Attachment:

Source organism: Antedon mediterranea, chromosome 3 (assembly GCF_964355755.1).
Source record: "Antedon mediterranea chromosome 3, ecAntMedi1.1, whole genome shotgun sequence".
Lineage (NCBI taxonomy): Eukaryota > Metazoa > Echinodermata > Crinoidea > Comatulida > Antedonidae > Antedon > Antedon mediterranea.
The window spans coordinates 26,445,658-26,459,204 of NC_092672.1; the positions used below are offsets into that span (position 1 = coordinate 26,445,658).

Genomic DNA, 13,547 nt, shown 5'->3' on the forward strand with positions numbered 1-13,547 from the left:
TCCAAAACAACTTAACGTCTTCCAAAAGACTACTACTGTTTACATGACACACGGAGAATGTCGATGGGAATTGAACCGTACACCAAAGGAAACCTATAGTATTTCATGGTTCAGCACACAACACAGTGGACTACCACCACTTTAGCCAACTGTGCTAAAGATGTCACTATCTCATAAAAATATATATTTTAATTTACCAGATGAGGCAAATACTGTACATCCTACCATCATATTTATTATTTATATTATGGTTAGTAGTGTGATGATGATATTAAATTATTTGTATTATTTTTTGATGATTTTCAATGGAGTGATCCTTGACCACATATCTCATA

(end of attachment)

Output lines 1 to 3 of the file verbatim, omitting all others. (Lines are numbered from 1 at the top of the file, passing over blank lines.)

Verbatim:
Source organism: Antedon mediterranea, chromosome 3 (assembly GCF_964355755.1).
Source record: "Antedon mediterranea chromosome 3, ecAntMedi1.1, whole genome shotgun sequence".
Lineage (NCBI taxonomy): Eukaryota > Metazoa > Echinodermata > Crinoidea > Comatulida > Antedonidae > Antedon > Antedon mediterranea.